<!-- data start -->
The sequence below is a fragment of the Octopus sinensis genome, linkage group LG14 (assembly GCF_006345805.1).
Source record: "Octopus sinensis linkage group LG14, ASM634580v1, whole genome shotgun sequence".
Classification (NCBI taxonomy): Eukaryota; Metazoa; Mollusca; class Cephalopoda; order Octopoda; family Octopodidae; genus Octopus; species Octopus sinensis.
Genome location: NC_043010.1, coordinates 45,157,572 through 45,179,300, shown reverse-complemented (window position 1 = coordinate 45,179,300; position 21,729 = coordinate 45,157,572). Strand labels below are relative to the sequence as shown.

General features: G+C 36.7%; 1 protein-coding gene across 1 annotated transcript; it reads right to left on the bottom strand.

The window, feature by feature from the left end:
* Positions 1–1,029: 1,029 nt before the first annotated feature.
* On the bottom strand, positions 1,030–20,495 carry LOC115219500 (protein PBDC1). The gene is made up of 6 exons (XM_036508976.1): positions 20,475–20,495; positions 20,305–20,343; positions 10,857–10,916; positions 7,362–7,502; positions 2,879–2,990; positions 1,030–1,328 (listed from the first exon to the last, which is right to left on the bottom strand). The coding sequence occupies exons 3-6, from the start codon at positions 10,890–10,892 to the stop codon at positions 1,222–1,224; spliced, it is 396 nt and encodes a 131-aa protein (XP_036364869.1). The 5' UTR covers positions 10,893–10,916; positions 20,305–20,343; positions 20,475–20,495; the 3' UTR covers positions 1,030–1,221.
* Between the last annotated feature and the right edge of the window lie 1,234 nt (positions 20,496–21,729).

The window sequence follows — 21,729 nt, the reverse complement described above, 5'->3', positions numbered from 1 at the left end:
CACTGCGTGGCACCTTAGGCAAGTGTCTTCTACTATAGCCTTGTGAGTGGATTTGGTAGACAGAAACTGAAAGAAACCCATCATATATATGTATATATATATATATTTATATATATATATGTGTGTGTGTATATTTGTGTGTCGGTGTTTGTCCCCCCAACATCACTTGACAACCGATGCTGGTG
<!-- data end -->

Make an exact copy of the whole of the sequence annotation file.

The sequence below is a fragment of the Octopus sinensis genome, linkage group LG14 (assembly GCF_006345805.1).
Source record: "Octopus sinensis linkage group LG14, ASM634580v1, whole genome shotgun sequence".
Classification (NCBI taxonomy): Eukaryota; Metazoa; Mollusca; class Cephalopoda; order Octopoda; family Octopodidae; genus Octopus; species Octopus sinensis.
Genome location: NC_043010.1, coordinates 45,157,572 through 45,179,300, shown reverse-complemented (window position 1 = coordinate 45,179,300; position 21,729 = coordinate 45,157,572). Strand labels below are relative to the sequence as shown.

General features: G+C 36.7%; 1 protein-coding gene across 1 annotated transcript; it reads right to left on the bottom strand.

The window, feature by feature from the left end:
* Positions 1–1,029: 1,029 nt before the first annotated feature.
* On the bottom strand, positions 1,030–20,495 carry LOC115219500 (protein PBDC1). The gene is made up of 6 exons (XM_036508976.1): positions 20,475–20,495; positions 20,305–20,343; positions 10,857–10,916; positions 7,362–7,502; positions 2,879–2,990; positions 1,030–1,328 (listed from the first exon to the last, which is right to left on the bottom strand). The coding sequence occupies exons 3-6, from the start codon at positions 10,890–10,892 to the stop codon at positions 1,222–1,224; spliced, it is 396 nt and encodes a 131-aa protein (XP_036364869.1). The 5' UTR covers positions 10,893–10,916; positions 20,305–20,343; positions 20,475–20,495; the 3' UTR covers positions 1,030–1,221.
* Between the last annotated feature and the right edge of the window lie 1,234 nt (positions 20,496–21,729).

The window sequence follows — 21,729 nt, the reverse complement described above, 5'->3', positions numbered from 1 at the left end:
CACTGCGTGGCACCTTAGGCAAGTGTCTTCTACTATAGCCTTGTGAGTGGATTTGGTAGACAGAAACTGAAAGAAACCCATCATATATATGTATATATATATATATTTATATATATATATGTGTGTGTGTATATTTGTGTGTCGGTGTTTGTCCCCCCAACATCACTTGACAACCGATGCTGGTG